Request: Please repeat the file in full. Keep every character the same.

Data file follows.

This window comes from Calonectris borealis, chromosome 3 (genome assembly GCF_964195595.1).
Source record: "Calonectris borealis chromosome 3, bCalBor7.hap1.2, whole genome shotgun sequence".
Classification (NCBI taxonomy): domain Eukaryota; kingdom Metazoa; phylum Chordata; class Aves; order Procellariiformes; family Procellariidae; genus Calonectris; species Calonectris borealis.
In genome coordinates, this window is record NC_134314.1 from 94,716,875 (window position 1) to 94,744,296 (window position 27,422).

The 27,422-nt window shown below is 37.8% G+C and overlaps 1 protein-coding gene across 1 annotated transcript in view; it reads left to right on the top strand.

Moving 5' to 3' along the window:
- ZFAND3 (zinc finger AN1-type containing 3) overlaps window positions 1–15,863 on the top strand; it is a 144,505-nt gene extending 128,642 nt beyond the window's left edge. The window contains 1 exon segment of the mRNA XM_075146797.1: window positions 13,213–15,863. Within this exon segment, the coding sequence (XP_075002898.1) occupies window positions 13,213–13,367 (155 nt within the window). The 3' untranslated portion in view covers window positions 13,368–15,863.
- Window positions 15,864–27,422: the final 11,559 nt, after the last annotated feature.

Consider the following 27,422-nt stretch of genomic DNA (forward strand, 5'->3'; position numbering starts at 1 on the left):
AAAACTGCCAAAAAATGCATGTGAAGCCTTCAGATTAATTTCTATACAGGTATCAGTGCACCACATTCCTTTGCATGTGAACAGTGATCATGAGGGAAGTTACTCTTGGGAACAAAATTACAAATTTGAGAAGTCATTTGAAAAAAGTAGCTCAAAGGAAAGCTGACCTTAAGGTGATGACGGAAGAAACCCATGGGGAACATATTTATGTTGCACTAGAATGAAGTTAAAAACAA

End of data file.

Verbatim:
This window comes from Calonectris borealis, chromosome 3 (genome assembly GCF_964195595.1).
Source record: "Calonectris borealis chromosome 3, bCalBor7.hap1.2, whole genome shotgun sequence".
Classification (NCBI taxonomy): domain Eukaryota; kingdom Metazoa; phylum Chordata; class Aves; order Procellariiformes; family Procellariidae; genus Calonectris; species Calonectris borealis.
In genome coordinates, this window is record NC_134314.1 from 94,716,875 (window position 1) to 94,744,296 (window position 27,422).

The 27,422-nt window shown below is 37.8% G+C and overlaps 1 protein-coding gene across 1 annotated transcript in view; it reads left to right on the top strand.

Moving 5' to 3' along the window:
- ZFAND3 (zinc finger AN1-type containing 3) overlaps window positions 1–15,863 on the top strand; it is a 144,505-nt gene extending 128,642 nt beyond the window's left edge. The window contains 1 exon segment of the mRNA XM_075146797.1: window positions 13,213–15,863. Within this exon segment, the coding sequence (XP_075002898.1) occupies window positions 13,213–13,367 (155 nt within the window). The 3' untranslated portion in view covers window positions 13,368–15,863.
- Window positions 15,864–27,422: the final 11,559 nt, after the last annotated feature.

Consider the following 27,422-nt stretch of genomic DNA (forward strand, 5'->3'; position numbering starts at 1 on the left):
AAAACTGCCAAAAAATGCATGTGAAGCCTTCAGATTAATTTCTATACAGGTATCAGTGCACCACATTCCTTTGCATGTGAACAGTGATCATGAGGGAAGTTACTCTTGGGAACAAAATTACAAATTTGAGAAGTCATTTGAAAAAAGTAGCTCAAAGGAAAGCTGACCTTAAGGTGATGACGGAAGAAACCCATGGGGAACATATTTATGTTGCACTAGAATGAAGTTAAAAACAA